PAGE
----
Proponents argue that the model provides homeowners, particularly women and seniors, with income that helps them afford their homes. But what can it do to protect these vulnerable populations from those who spend the night in their homes? Background checks and analytics cannot detect first-time offenders who recognize this opportunity.

I have submitted legislation that will help ensure compliance with our tax laws and building codes. My bill requires third-party hosting platforms to use best practices to ensure the properties they list are complying with all applicable local, state and federal laws regarding their rental and use, and ensure that they are complying with any local registration requirement. Additionally, the bill requires them to provide each property owner with a monthly accounting of the taxes collected for rental on that property. It would be the property owner’s responsibility to remit that accounting to the state along with any taxes they have collected themselves for rentals outside the platform.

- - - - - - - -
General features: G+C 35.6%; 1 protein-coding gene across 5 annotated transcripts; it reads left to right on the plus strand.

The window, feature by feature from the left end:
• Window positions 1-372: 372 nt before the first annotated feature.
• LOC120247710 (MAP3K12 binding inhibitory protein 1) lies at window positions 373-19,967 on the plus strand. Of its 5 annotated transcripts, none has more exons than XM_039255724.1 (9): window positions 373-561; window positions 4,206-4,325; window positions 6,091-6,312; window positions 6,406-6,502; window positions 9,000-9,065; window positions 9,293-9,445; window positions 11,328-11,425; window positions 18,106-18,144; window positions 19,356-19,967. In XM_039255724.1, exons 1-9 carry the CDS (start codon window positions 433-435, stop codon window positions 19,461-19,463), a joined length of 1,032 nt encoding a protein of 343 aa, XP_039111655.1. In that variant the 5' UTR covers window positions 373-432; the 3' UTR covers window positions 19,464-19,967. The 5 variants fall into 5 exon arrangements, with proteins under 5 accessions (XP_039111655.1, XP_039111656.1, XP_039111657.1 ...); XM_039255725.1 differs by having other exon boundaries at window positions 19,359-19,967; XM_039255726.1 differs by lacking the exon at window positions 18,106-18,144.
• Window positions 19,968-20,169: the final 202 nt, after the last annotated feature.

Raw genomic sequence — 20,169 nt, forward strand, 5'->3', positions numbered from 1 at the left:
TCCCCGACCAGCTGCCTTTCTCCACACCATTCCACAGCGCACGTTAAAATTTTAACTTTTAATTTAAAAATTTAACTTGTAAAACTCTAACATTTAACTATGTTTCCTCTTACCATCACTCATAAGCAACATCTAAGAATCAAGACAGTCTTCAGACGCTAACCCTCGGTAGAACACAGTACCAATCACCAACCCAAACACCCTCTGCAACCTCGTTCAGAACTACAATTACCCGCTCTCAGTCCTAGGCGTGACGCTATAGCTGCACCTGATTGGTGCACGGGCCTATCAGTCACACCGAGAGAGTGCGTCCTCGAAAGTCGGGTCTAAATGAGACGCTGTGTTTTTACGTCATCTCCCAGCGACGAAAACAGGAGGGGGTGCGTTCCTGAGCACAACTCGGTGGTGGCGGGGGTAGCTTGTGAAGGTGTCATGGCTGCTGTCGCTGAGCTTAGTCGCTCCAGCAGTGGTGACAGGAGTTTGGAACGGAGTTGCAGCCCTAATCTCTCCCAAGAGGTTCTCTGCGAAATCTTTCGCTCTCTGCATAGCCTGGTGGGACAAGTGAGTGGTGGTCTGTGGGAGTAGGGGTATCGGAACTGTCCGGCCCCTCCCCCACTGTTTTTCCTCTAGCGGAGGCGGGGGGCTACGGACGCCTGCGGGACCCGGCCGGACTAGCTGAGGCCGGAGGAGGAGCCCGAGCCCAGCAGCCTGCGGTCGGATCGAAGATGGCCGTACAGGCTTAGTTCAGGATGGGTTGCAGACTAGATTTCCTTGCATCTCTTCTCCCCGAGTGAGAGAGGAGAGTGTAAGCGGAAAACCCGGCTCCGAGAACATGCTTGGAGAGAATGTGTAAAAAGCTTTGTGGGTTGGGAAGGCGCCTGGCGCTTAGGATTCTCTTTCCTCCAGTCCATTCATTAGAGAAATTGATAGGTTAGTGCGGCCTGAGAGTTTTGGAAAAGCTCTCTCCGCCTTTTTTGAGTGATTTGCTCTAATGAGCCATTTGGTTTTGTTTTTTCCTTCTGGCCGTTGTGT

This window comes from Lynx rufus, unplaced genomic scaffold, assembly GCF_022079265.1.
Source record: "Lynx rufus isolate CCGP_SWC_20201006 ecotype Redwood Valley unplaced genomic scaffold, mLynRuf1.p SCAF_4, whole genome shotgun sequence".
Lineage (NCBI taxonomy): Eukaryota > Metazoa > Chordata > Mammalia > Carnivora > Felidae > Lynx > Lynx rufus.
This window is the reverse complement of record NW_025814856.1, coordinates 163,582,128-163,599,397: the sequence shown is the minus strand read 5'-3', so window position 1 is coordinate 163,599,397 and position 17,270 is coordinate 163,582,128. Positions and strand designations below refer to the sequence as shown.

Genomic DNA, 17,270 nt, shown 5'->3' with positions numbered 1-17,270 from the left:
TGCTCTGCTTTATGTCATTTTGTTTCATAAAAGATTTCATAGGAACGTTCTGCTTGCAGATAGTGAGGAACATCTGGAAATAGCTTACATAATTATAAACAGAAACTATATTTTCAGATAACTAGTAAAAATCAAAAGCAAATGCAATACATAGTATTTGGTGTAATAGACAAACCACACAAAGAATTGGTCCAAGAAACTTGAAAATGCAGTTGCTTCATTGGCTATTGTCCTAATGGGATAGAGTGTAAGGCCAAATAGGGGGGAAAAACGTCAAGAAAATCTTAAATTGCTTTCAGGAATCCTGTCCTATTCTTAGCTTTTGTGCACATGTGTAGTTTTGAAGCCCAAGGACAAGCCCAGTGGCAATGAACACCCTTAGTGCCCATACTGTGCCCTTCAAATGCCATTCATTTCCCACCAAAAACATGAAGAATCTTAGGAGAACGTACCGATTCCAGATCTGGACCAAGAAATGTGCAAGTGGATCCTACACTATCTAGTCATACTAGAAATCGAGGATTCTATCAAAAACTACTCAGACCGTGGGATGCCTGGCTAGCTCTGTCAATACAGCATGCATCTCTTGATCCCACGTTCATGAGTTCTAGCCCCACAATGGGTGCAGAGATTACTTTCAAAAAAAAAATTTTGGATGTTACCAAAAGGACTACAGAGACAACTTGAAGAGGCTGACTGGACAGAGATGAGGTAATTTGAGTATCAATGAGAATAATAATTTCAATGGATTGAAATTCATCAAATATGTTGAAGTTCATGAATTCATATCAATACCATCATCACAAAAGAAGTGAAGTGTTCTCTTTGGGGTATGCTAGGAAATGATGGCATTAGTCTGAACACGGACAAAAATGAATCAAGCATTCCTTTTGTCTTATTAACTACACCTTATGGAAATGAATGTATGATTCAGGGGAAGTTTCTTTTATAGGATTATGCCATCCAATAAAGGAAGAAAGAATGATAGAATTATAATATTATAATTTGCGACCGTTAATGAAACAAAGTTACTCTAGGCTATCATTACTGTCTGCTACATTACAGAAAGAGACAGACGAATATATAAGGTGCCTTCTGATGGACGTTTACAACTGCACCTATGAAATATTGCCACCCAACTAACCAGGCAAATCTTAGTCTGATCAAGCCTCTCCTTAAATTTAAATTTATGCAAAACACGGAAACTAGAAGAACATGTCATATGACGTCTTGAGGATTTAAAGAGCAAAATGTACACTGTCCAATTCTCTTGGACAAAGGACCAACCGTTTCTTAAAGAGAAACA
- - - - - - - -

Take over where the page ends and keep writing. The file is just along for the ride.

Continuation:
The use of third-party hosting platforms will only continue to grow, and Rhode Island must adapt. We cannot continue to allow a very significant portion of our hotel taxes to be collected and submitted anonymously, without verification. I urge swift passage of my legislation to rectify this situation.

Rep. Lauren H. Carson,
Democrat, District 75 Newport

The Inclusiveness of Rugby

To the Editor:

I believe rugby is more than a sport. The game of rugby has been described as “elegant violence” or “organized chaos.” It has even been called “a hooligans game played by gentlemen,” but to me it is the purest definition of the word Team. Traditional rugby is played with 15 on each side for two halves of 40 minutes. It requires commitment from all fifteen players playing together to be successful. Because the rugby ball is passed backward to advance it forward down the field communication is essential. The best teams win not because they are bigger, stronger or faster but because they possess a synergy of innate trust that their teammate will be “with them” as they advance toward the try zone to score.